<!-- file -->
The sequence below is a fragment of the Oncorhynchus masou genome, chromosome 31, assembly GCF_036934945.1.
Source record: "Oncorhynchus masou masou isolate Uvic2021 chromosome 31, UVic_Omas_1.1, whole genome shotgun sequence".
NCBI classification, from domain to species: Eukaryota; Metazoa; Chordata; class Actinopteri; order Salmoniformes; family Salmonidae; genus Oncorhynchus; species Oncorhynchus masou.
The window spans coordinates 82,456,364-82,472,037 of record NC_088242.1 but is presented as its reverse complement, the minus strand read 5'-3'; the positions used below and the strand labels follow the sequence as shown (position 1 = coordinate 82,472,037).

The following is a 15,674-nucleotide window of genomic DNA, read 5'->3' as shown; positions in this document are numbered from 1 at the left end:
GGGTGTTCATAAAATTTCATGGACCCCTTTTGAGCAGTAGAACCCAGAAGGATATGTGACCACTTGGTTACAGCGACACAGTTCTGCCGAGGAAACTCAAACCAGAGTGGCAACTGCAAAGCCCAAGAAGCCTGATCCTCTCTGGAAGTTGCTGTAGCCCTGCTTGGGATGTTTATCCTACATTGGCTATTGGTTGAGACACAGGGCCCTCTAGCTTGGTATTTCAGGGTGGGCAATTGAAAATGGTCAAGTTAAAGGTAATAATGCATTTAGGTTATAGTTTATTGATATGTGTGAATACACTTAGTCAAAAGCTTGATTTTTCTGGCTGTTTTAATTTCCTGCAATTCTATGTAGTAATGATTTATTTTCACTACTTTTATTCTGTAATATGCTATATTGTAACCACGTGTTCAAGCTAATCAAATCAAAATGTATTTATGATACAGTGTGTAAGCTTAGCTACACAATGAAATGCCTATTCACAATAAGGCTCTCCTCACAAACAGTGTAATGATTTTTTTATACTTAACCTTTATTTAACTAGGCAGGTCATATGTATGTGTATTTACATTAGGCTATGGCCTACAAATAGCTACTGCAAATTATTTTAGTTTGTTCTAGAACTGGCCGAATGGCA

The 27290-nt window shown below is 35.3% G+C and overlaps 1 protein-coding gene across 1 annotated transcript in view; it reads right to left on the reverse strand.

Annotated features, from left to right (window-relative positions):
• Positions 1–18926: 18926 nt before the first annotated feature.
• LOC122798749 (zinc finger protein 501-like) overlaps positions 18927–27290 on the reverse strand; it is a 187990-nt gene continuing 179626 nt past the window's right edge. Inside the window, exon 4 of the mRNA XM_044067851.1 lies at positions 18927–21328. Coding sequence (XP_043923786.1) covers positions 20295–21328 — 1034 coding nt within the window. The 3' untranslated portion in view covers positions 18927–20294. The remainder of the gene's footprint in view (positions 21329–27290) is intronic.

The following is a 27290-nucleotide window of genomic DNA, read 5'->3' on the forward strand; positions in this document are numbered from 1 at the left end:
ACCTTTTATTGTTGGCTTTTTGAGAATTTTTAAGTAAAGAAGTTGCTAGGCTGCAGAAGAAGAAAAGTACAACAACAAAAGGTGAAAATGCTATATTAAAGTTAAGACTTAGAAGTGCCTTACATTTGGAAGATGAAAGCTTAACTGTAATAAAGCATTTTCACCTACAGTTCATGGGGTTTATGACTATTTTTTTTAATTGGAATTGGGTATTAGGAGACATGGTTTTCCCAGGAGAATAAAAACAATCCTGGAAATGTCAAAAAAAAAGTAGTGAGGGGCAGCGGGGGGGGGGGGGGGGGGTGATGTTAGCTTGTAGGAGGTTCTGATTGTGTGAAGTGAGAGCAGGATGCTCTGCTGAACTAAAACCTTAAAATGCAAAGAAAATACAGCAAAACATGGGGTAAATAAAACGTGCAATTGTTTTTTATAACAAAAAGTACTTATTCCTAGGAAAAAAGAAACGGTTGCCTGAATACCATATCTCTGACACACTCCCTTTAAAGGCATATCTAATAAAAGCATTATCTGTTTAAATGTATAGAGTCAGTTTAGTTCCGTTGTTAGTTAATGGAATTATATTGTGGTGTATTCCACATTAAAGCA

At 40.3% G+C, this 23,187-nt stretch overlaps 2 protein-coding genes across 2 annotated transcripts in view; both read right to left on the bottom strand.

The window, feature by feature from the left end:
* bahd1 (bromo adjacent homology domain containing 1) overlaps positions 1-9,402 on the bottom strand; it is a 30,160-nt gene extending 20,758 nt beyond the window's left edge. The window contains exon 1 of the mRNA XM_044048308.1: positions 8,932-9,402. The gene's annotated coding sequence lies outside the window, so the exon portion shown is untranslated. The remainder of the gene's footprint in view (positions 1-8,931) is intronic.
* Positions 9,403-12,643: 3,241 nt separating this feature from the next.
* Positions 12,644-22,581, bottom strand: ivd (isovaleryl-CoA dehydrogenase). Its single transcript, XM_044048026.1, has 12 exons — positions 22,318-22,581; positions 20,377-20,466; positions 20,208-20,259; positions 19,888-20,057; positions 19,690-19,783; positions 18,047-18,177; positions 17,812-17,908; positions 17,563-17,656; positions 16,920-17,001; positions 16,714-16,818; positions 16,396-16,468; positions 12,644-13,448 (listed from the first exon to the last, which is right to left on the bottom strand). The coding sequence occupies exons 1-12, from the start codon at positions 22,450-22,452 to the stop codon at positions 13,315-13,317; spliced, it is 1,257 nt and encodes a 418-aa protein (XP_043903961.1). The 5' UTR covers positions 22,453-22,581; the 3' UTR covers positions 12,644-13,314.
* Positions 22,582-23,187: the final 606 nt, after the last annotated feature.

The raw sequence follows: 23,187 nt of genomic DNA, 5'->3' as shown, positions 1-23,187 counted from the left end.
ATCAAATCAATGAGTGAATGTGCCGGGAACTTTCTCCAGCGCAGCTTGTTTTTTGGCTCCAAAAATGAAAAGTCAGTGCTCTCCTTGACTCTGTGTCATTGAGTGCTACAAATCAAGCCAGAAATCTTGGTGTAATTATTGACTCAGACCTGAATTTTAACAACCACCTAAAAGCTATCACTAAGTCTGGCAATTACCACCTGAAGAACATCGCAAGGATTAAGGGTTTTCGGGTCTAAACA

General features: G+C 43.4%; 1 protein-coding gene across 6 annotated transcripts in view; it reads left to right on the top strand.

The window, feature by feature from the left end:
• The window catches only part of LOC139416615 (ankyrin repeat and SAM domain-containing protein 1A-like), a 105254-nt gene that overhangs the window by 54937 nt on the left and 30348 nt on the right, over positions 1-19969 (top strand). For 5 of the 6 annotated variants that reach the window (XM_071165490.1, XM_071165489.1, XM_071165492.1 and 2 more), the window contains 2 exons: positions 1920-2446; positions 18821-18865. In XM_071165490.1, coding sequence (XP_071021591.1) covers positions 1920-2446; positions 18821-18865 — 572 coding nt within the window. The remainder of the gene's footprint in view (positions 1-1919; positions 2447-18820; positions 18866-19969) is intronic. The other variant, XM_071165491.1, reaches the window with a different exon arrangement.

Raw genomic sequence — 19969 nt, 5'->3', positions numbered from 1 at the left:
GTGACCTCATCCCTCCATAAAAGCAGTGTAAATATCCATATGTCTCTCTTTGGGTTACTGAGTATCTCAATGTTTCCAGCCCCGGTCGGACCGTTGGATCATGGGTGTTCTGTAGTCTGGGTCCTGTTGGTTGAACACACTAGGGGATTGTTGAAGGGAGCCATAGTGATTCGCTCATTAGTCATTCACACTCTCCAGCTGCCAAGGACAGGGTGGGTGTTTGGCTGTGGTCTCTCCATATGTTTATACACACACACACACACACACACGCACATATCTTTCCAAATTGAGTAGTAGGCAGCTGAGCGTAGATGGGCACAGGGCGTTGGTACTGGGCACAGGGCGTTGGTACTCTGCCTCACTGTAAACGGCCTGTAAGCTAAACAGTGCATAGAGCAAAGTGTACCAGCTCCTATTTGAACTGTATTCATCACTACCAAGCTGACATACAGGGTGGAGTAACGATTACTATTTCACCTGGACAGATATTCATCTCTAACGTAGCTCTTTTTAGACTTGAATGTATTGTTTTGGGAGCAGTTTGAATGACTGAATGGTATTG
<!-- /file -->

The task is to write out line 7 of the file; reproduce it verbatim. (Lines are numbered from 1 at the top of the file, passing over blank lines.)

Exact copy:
The 27290-nt window shown below is 35.3% G+C and overlaps 1 protein-coding gene across 1 annotated transcript in view; it reads right to left on the reverse strand.